• On each student having a different journey: “In Gravity, I asked the kids a couple of weeks ago, ‘Where have you seen this before?’ One student says, ‘In algebra.’ The other kid said, ‘Geometry.’ See, it’s my job to bridge those gaps and to help them see how the information makes a difference. So I call the lab an expressway. Everybody’s going somewhere, and it’s up to me to make sure they get in the right lane because we have everything they need to be successful.”
  • On the lab being their best class all day: “I always believed after my first encounter with a Pitsco lab that every school should have it. . . . I tell the kids, ‘This should be the best class for you all day. I’m not breathing down your neck. I’m not standing up in front of the room lecturing to you 85 percent of the time. You’re getting to use your brain, your hands, your ears, your eyes for your own benefit. And you have something in front of you that you can see. You have something at the end of the day to say that I did it, and you understand how you did it.’”
  • On optimism stemming from empowerment: “What I want them to focus on is being the best person they can be. And part of that is being academically sound. . . . Let’s build a foundation that nobody can break, and you do that in the Pitsco lab. You’ve got 12 subjects. If you rotate to even half of them, look how much that kid has been exposed to.”
  • On being the guide on the side (facilitator instead of lecturer): “You always want to throw a hook out, and you want them to grab it. You don’t ever want to be the one up front. You don’t ever want to be the one in the spotlight. . . . It’s an interactive classroom where you have movement and you have positive noise and you have accountable talk amongst kids. I tell them, ‘When you see me moving around, I’m not looking for what you’re doing wrong. I’m listening for learning.’”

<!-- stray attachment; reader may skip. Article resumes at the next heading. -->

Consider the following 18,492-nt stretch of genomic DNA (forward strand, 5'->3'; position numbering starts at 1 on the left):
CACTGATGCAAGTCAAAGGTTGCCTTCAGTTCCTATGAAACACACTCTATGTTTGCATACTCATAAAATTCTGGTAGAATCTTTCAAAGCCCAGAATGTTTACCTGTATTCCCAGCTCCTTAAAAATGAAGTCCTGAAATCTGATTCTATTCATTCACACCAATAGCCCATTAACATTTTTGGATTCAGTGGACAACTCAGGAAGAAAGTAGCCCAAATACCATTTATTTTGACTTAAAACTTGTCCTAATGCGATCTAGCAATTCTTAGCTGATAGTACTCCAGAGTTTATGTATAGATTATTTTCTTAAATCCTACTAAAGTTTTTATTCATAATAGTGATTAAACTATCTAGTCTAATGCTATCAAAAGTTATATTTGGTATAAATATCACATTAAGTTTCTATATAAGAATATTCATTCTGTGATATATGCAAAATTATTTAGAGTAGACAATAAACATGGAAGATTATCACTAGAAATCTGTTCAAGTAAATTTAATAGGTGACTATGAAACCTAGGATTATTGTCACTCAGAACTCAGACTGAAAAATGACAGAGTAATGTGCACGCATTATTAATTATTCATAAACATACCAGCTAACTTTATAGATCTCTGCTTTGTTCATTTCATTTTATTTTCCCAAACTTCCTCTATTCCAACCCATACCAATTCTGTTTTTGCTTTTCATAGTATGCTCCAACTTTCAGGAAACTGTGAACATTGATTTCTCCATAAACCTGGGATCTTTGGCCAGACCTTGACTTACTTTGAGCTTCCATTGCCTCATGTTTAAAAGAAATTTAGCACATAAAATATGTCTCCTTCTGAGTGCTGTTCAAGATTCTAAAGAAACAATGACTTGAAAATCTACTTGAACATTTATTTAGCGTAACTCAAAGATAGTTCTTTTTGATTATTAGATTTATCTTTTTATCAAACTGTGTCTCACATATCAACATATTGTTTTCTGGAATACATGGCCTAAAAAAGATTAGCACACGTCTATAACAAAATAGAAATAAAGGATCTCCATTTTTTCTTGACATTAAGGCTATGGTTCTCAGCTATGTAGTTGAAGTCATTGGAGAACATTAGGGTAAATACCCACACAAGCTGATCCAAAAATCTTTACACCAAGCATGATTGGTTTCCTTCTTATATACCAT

• On his advice to other teachers: “Just drown yourself, immerse yourself in your lab. Let it become a part of you and your personality become a part of your lab. You want to know the information. You don’t want to teach the information; you want to know it. If you know it, it becomes a part of you and then you relate that to the kids. You’re not talking to them. You’re engaging them. You sit down beside them and you work with them.”


It took a few years, but Keith has finally found the classroom setting where all of his skills mesh as he introduces sixth graders to the wonder of the working world and possible careers. “In the course of teaching math and science, I didn’t enjoy teaching to the test,” he says. “That’s not what I wanted to do. I wanted to teach and show students how it worked in real life. Then this opportunity came up, and it was like everything blended together. The creativity of an arts classroom, the content of a math and science classroom, and the technology that I love – all those things came together in the classroom. When I took the job, it was awesome!”

A former elementary music teacher, Keith was everything that Carver Principal Cosheda Hurd was looking for in a Pitsco lab facilitator. “Honestly, you have to have a teacher who’s willing to step outside of traditional teaching because this is not traditional. You can’t be the stand-up-front, lecture-type teacher who says this is the way it’s going to be. You have to allow students to do discovery learning,” Hurd said. “Mr. Keith is very much an out-of-the-box teacher.”

His creativity has led to several additions to his Pitsco lab that other teachers might find worthwhile, but his greatest example to peers and students alike is his constant quest for knowledge and understanding.

“I learned a ton going through the Modules. My comfort level in the lab is with Video Production, Computer Graphics & Animation – the technology-based ones. When it came to the life sciences like Genetics, Body Systems, and Fitness & Health, I had to go back and really, really research and get comfortable with those content areas.”

His math skills also needed a boost, so he visited Khan Academy online and is working through free tutorials that start with addition and go up through calculus. “I’m doing that to fill in the gaps in my knowledge,” he says.

Not surprisingly, as a devout follower of Richardson’s teachings, Keith is most pleased when his students succeed on their own. “They like the independence they’re being granted. What I’ve seen every semester is the students saying, ‘He trusts me to figure this out. He got me unstuck and then he walked away because he knows I can do the rest.’ Now there are fewer and fewer call lights because they can solve their own problems. That’s a great progression to see as the semester goes on. I love that.”